Whether your storytelling is based around video or images, try to resist posting direct to your feed or channel. Video will need editing to select choice moments and may also benefit from processes such as colour grading, cropping, noise reduction or levels adjustments.
Always try to shoot in ‘RAW’ mode as this will retain all the information captured by the camera sensor giving the best chances to correct any issues such as blown highlights during the editing phase. Invest in software that you can readily use; a professional photo or video editing application may give better results than its cheaper ‘home user’ version, but if it is overly complex then it is unlikely to be used to its full potential, if at all.
The current crop of Artificial Intelligence (AI)- powered programmes can go a long way to rescuing low-resolution, noisy, or blurred images. Whatever your choices, establish a workflow that maximises content production, yet minimises time spent at the computer.
If you’re just on your phone, consider going through the day’s images, favouriting the best ones, correcting these for colour and exposure, horizon, and crop as a bare minimum before posting. Be wary of over-processing and remember that if your screen backlight is on low, you could end up over-brightening your image.
Don’t forget to add metadata, such as copyright, and alt text, so that search engines and anyone trying to pinch your work, can see what the image is and who it belongs to.
Share the story
All that now remains is to upload the final edit of your content. If you are adding music to a video clip, be careful not to infringe on someone else’s copyright; the social media platform should give guidance on this. There are also options to purchase royalty-free tunes either individually or as a wider subscription.
Still images will more than likely benefit from accompanying text. Be sure to tag the location, people or boats that feature so they can share the moment too!
Take to the air
The new generation of affordable drones has brought a step-change in creative possibilities for sailing photographers and video creators. Basic aircraft can
be purchased for a few hundred pounds, although more advanced models can cost many thousands. Individual choice will depend on your threshold of affordability for both drone and camera performance; sensor resolution, video frame rate, flight time, tracking and object avoidance are typical considerations as is the acceptable level of financial risk should the drone be lost to Neptune’s watery grave!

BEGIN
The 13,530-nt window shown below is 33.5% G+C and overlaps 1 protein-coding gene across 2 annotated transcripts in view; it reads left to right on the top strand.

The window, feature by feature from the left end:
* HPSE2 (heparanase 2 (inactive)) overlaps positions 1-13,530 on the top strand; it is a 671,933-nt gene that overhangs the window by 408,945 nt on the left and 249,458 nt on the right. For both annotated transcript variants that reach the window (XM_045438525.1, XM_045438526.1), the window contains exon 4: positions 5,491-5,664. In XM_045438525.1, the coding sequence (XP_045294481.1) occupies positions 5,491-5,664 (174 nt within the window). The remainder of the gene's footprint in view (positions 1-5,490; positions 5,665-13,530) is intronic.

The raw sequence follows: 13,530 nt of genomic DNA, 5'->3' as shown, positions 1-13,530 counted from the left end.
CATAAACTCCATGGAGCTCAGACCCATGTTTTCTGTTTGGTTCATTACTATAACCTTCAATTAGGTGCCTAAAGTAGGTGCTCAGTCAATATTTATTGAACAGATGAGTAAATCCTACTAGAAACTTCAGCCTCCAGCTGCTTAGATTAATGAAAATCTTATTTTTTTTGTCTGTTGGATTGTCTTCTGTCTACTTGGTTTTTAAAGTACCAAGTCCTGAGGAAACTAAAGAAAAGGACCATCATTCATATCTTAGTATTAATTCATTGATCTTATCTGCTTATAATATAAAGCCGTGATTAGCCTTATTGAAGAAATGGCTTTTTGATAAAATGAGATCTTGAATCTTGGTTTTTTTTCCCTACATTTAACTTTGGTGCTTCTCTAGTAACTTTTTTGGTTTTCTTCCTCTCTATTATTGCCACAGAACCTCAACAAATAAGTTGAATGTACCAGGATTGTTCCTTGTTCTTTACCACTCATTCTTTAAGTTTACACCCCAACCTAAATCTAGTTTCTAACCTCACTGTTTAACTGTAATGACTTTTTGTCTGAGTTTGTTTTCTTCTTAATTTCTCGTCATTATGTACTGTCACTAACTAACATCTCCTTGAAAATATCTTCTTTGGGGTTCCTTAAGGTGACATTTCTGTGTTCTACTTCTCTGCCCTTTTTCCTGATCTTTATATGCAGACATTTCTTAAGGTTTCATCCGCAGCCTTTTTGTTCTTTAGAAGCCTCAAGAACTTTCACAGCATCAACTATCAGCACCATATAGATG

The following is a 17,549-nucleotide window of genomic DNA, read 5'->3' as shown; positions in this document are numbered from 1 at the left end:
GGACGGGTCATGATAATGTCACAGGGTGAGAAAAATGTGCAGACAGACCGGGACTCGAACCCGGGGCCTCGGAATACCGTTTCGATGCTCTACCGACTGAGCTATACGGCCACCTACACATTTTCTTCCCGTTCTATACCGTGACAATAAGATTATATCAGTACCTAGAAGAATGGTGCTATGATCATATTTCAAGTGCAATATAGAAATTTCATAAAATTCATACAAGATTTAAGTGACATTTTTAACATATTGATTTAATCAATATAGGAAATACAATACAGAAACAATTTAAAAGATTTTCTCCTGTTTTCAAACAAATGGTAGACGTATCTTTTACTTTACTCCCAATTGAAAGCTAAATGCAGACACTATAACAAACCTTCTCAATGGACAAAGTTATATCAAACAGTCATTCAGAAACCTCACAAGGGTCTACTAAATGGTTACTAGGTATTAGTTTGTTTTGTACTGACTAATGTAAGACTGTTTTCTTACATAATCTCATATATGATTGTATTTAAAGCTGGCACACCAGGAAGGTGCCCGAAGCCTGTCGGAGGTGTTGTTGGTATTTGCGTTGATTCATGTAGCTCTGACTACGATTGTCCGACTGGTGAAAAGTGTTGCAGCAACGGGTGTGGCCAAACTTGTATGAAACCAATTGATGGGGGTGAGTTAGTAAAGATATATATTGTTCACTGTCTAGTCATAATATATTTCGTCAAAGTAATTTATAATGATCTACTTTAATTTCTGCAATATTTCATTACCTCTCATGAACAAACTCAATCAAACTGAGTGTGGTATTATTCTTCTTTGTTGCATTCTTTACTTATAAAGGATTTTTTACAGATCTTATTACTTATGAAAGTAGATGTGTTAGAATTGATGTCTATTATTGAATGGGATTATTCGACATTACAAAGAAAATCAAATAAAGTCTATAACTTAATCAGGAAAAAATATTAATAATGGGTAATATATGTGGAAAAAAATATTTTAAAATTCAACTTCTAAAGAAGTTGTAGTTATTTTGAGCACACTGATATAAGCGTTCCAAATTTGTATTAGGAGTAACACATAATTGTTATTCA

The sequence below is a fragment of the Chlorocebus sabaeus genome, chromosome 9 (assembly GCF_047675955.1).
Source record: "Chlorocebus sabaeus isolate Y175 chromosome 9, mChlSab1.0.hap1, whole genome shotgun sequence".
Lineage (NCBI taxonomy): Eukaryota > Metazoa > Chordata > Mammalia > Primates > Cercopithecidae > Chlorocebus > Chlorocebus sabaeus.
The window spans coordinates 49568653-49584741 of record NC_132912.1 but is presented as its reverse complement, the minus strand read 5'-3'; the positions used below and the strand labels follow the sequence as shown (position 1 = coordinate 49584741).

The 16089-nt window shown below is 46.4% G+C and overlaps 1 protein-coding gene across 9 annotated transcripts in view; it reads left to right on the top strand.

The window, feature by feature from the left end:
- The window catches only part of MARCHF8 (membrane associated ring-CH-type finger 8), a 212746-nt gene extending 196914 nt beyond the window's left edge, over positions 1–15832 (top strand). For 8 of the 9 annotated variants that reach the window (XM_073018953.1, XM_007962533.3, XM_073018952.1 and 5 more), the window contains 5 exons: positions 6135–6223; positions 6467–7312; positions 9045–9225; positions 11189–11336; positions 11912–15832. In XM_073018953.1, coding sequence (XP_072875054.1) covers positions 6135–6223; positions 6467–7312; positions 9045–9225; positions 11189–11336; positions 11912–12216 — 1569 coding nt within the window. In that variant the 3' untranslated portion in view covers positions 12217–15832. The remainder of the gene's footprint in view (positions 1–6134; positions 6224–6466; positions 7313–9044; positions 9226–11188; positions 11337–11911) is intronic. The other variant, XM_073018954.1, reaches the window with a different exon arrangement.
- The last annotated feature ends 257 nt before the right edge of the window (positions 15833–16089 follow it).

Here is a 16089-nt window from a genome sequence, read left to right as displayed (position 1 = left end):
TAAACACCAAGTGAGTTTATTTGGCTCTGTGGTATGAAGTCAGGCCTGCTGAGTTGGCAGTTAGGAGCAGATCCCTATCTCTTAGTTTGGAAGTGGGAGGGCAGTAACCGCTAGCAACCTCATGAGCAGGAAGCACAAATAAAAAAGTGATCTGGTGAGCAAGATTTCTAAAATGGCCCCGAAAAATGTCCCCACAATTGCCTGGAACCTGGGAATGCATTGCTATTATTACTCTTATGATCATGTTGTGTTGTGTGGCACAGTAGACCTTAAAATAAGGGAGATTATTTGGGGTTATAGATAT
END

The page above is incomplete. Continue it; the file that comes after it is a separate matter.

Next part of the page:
Before purchasing, familiarise yourself with all legal regulations for owning and operating a drone in the UK and any other country you may hope to fly.
Drones are classified by weight, with heavier models more constrained where they can be operated; sub-250g aircraft give most freedom and, whilst they may have less advanced cameras, they are easier to store.
When at anchor, the launch, flight and recovery process is relatively straightforward but be especially mindful of the hazards of rigging.
Use the drone to capture shots of the boat in its wider environment or for group shots of all onboard. The third dimension gives all sorts of possibilities for storytelling; if you must send a crew member aloft, why not circle the drone around them at the top of the mast for some eye-catching video footage of them fixing the Windex?
Whilst under way however, drone operation enters a whole new level of complexity, especially when trying to recover the aircraft on an erratically pitching and yawing target. Don’t underestimate, in even the gentlest of winds, the difficulty in catching a small drone whilst its battery is going down faster than a rum and coke at happy hour.
Practise your flying skills so control becomes second nature and develop techniques, such as flying with a weighted tether, to make retrieving the drone easier.